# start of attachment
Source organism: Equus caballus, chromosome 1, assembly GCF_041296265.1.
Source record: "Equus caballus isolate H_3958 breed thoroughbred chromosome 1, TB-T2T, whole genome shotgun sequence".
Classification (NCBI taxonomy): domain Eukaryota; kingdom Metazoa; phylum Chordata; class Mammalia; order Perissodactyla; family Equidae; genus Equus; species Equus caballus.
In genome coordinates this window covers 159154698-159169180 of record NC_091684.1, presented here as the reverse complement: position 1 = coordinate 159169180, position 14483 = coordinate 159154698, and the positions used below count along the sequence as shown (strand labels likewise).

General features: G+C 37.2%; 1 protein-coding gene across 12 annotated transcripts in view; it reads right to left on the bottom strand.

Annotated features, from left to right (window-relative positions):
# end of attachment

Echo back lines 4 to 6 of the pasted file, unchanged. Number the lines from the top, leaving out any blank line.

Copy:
In genome coordinates this window covers 159154698-159169180 of record NC_091684.1, presented here as the reverse complement: position 1 = coordinate 159169180, position 14483 = coordinate 159154698, and the positions used below count along the sequence as shown (strand labels likewise).

General features: G+C 37.2%; 1 protein-coding gene across 12 annotated transcripts in view; it reads right to left on the bottom strand.

Annotated features, from left to right (window-relative positions):